FEMA itself was light on experience and heavy with political appointees, starting with Brown, a lawyer who'd worked for an Arabian horse association before coming to the agency, first as general counsel, then as deputy director, then director.
Of the top 10 natural-disaster jobs listed on FEMA's Web site, five were occupied by individuals with no prior disaster experience. In addition, 14 of the top 25 posts were being filled on a temporary basis or by someone working two senior jobs at the same time.
"If the chain of command is riddled with inexperience and impermanence, then you've got a recipe for inaction and indecision, which is precisely what you can't tolerate in FEMA," said Paul C. Light, a professor at New York University who has written 18 books on how the federal government operates.
Homeland Security officials acknowledge they were struggling to come to grips with the problems on the ground. On Monday, Bush, while flying from his ranch to California, had made major emergency disaster declarations for Louisiana, Mississippi and Alabama, freeing up federal funds.
But there was one step that the government had failed to take in this new, post-Sept. 11 emergency system: issuing an "incident of national significance" declaration. That would make disaster recovery a national responsibility.
Sometime in the late afternoon or early evening on Tuesday, Chertoff made the declaration, but no public announcement was made until Wednesday. Homeland Security spokesman Russ Knocke said no specific event triggered the decision, just an avalanche of problems.
"There are extraordinary frustrations within the department," he said.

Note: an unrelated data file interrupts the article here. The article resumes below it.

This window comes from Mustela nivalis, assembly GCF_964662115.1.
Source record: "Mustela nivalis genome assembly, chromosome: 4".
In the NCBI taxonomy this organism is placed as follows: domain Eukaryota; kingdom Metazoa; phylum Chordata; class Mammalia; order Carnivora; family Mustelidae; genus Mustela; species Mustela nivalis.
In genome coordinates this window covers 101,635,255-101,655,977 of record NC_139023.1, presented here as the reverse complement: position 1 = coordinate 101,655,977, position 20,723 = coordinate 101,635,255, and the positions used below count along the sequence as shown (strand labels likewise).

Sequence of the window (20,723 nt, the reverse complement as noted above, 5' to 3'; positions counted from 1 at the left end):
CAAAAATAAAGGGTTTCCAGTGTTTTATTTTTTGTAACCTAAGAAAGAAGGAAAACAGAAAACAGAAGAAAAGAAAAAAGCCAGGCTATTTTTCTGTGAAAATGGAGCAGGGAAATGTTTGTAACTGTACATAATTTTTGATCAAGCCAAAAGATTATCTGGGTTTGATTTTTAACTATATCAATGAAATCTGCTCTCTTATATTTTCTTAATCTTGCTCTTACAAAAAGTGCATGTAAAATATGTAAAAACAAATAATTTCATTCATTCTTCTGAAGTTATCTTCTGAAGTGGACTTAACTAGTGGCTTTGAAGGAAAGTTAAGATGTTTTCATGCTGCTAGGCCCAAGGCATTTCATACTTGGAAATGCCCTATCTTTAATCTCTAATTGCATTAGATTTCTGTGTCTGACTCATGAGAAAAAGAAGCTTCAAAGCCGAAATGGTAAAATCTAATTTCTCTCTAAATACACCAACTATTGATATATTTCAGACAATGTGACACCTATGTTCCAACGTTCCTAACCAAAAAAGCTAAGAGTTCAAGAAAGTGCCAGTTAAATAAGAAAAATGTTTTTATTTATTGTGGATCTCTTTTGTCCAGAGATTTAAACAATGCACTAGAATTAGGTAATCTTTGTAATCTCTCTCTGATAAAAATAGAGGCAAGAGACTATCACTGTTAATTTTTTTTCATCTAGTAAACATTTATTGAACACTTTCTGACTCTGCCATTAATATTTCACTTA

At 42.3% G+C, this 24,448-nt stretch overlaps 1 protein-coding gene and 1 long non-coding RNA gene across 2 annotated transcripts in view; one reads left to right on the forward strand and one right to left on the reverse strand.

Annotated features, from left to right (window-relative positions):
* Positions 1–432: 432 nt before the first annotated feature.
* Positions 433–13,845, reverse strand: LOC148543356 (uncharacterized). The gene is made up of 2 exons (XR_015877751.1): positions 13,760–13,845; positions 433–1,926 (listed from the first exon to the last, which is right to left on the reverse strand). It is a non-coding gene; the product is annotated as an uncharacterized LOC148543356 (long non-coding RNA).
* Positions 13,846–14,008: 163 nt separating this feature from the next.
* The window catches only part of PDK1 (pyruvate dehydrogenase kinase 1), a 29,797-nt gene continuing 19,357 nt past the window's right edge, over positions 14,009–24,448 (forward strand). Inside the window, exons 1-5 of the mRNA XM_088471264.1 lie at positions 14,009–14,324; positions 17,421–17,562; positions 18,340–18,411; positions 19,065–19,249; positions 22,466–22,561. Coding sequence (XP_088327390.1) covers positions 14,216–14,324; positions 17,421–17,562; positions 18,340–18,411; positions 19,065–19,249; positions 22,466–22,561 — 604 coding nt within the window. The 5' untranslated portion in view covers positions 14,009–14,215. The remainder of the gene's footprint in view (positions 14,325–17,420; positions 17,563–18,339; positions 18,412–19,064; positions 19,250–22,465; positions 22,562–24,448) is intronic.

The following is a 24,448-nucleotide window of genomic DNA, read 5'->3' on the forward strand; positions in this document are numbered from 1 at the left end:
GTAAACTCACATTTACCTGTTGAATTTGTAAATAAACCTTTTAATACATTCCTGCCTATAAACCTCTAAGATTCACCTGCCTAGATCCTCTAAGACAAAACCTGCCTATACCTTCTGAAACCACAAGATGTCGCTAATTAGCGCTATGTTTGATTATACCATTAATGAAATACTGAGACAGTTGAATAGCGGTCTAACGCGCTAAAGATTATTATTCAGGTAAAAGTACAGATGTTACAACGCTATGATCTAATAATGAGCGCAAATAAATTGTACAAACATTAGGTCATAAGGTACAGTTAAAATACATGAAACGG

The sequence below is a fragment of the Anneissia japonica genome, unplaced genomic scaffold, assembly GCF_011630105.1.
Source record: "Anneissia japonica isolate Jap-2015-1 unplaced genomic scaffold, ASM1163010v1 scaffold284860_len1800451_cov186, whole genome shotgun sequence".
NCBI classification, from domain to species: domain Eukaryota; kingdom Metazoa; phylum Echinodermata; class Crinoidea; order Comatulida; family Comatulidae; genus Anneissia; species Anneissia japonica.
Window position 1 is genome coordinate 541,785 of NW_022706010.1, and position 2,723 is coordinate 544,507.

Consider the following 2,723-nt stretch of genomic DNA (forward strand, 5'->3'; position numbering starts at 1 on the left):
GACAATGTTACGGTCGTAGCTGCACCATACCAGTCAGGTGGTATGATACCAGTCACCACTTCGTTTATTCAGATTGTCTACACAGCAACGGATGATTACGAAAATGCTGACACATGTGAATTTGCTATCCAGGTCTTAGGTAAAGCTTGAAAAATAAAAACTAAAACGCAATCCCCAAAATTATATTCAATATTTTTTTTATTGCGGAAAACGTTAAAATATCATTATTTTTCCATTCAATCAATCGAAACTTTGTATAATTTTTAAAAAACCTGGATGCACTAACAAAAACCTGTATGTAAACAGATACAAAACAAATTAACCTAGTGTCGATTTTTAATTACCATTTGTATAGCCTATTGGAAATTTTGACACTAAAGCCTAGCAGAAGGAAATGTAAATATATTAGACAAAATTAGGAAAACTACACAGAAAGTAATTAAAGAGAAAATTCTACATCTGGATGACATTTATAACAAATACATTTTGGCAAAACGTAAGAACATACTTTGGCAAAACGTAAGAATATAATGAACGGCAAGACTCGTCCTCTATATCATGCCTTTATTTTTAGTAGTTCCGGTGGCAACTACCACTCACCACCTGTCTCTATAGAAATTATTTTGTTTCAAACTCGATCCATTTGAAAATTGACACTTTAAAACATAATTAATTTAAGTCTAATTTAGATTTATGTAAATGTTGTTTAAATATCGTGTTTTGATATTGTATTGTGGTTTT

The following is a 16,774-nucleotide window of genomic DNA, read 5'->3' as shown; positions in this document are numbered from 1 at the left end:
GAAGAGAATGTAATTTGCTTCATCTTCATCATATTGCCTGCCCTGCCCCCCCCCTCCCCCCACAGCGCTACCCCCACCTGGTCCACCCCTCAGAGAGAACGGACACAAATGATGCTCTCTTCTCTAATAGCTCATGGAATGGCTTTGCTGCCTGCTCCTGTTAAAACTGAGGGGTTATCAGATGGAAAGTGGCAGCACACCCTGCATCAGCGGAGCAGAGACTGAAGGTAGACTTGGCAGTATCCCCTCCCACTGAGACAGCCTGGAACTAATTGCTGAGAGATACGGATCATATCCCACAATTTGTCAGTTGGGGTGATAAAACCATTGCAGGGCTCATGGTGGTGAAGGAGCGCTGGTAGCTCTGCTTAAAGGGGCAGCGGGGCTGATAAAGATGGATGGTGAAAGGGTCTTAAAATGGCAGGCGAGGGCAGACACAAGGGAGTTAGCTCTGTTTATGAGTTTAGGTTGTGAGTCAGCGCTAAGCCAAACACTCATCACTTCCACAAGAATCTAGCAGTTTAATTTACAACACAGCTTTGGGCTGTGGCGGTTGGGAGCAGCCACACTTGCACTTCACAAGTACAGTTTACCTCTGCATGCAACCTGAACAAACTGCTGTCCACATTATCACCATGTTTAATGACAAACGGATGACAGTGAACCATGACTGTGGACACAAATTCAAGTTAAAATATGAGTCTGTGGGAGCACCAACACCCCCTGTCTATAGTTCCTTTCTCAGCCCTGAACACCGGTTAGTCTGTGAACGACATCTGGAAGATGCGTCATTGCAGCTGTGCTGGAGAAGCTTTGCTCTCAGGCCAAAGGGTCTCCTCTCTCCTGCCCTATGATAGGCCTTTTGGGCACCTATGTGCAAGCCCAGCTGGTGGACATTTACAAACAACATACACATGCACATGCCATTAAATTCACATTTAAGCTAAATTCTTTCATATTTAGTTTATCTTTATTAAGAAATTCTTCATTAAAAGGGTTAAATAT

From the outset, it was clear that this was the sort of disaster that would require the intervention of the active-duty military—the arm of the government with the most personnel, the most resources, and the most equipment.
That intervention, when it came, would prove critical in turning the tide.
FEMA's initial request for military help did not come until Tuesday, Aug. 30, the day after the storm, according to a Defense Department official, speaking on the condition of anonymity. It was for two helicopters for flyovers.
The military's Task Force Katrina, based at Camp Shelby, Miss., under Army Lt. Gen. Russell Honore, wasn't activated until Wednesday. Defense Secretary Rumsfeld ordered the move after the Department of Homeland Security made its "incident of national significance" declaration.
The military, however, was prepared to act quickly.
On Aug. 19, the Joint Chiefs of Staff placed responsibility for any hurricane season relief under the U.S. Northern Command, which was created after the attacks of Sept. 11 to oversee homeland defense, among other things.